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Easter break-in at Pointed Roof Deli



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The door shown above was the door that was broken into at the Pointed Roof Deli on Easter Sunday.
May 07, 2014
On the morning of April 21 at 10:30 a.m., Debra Robinson was sweeping broken glass from the floors of Pointed Roof Deli. Her husband Rob was repairing the back door damaged as a result of a burglary the night before.

"We couldn't afford to be closed. We had to sanitize, throw away food, and sweep up glass to get the place up and running for business," Debra Robinson said.

There was broken glass everywhere, even out back, embedded between the wooden planks of the deck.

"Everyone pitched in to get the place back in order. We had to turn away a few customers while cleaning," Robinson said.

On Easter, an intruder broke into the Robinson's Deli. Using a long heavy metal tool resembling a nail puller or tire iron, the burglar smashed through dual-paned tempered glass then made his way through a wooden-framed door. For the next 51 minutes, the burglar ransacked the deli, stealing whatever he and an accomplice could carry out the door.

"It could have been much worse," Robinson said. "They could have completely trashed the place. A lot more damage could have been done in that amount of time."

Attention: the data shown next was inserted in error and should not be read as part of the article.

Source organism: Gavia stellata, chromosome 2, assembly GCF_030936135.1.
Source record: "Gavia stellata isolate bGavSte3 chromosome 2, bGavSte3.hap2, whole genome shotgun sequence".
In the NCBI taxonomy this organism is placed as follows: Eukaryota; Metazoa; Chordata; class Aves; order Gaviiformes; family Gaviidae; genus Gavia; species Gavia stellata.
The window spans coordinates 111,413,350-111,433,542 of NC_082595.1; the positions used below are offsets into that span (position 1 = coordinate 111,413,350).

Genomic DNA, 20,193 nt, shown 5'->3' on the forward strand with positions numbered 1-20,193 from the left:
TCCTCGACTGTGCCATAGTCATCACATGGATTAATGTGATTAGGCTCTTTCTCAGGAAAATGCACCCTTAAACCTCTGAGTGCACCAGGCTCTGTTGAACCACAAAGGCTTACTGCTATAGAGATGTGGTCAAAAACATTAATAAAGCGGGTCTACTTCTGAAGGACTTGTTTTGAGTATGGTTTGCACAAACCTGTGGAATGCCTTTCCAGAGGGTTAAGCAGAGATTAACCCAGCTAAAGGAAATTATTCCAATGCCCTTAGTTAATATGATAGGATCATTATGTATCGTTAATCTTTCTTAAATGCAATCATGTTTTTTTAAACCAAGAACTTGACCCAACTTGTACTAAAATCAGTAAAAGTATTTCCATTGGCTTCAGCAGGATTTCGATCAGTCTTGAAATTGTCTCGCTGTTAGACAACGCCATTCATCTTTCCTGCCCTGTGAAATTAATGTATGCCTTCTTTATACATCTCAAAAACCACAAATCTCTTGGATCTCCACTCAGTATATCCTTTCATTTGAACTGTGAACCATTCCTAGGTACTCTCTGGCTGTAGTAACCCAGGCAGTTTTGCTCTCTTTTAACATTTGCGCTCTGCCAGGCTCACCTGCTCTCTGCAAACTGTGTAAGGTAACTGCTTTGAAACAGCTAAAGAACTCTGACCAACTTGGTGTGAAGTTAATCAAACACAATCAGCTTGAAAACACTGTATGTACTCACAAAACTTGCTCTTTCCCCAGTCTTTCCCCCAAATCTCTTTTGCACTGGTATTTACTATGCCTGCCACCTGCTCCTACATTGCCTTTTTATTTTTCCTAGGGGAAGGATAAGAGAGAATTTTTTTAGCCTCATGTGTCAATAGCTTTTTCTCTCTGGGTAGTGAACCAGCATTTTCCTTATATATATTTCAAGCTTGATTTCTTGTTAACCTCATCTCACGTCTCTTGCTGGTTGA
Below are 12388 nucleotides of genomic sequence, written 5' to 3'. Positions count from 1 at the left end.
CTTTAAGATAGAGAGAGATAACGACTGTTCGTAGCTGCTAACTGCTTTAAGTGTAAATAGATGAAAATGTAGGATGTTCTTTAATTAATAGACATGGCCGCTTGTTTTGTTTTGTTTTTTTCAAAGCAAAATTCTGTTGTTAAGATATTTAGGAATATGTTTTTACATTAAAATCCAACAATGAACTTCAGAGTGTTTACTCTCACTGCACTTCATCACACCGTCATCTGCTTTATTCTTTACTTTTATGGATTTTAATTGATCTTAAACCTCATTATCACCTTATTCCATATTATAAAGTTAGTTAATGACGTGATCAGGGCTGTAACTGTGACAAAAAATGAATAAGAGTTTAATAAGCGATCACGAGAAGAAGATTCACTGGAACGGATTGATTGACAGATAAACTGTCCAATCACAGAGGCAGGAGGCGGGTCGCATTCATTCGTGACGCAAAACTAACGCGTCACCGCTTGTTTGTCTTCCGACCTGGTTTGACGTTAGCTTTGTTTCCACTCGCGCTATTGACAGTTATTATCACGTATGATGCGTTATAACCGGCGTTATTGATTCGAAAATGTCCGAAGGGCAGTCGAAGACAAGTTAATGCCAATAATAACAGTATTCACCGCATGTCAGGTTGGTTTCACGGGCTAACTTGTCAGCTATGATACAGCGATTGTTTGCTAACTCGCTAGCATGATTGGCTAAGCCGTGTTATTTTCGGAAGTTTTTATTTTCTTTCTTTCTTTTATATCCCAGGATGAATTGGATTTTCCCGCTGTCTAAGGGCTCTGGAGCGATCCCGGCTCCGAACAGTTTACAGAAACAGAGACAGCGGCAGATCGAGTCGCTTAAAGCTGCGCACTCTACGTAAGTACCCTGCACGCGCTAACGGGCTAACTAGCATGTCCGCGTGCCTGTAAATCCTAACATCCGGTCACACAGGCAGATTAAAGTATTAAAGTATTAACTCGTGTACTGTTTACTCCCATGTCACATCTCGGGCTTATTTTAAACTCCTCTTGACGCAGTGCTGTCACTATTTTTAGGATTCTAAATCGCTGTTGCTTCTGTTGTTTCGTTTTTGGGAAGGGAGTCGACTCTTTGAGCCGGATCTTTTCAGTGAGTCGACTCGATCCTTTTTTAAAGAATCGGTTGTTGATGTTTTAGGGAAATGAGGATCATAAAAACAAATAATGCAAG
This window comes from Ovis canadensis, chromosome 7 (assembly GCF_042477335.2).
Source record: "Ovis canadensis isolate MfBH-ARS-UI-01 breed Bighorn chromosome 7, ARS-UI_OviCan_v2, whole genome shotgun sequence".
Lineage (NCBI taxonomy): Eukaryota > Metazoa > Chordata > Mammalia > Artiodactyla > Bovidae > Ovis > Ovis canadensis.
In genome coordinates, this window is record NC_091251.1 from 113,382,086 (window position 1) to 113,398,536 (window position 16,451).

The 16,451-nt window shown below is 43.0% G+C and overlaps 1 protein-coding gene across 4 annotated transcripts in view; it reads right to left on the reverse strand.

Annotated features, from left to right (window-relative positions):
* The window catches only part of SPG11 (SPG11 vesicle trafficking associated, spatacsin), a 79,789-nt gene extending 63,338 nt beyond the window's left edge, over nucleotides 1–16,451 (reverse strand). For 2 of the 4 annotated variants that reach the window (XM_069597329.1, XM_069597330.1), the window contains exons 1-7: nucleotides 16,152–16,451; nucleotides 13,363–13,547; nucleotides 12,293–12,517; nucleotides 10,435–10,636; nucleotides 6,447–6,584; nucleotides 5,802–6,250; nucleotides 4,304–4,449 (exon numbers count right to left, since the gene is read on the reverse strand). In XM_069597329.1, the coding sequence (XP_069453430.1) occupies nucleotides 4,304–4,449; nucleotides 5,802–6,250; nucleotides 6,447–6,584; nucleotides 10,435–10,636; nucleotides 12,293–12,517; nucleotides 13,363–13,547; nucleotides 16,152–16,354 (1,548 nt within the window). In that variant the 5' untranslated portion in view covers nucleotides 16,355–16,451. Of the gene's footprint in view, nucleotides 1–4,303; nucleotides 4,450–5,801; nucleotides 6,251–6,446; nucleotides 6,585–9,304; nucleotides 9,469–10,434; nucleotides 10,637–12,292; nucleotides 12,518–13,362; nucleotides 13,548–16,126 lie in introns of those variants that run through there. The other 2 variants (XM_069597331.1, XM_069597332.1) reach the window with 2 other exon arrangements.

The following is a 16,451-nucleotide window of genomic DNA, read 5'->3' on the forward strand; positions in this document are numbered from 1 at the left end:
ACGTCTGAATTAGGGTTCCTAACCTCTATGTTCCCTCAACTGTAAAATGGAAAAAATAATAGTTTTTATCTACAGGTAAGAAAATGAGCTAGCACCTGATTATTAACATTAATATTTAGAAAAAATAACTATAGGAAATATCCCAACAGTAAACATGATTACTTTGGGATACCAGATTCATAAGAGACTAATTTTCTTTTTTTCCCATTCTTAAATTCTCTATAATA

From the surveillance camera, a white pick-up truck with an extended cab was viewed driving to the back of the building. Then a man gained access across the fence and could be seen in the back of the building walking around a cargo container. The surveillance imaging wasn't clear enough to identify the license plate of the truck or the burglar's face. He was wearing a painter's cap and black gloves. On the surveillance video, he is seen walking to the back door with the tire iron in his hands. At 12:02 a.m. the man broke into the building smashing through the glass door. At 12:09 a.m. he was viewed out behind the building talking on a cell phone. Three minutes later, a truck pulled up. Robinson surmised the driver of the truck was waiting nearby, watching. At 12:12 a.m. the truck arrived then left. At 12:53 a.m. the same truck pulled back in behind the fence. Two huge trash bags filled with food were taken to the truck.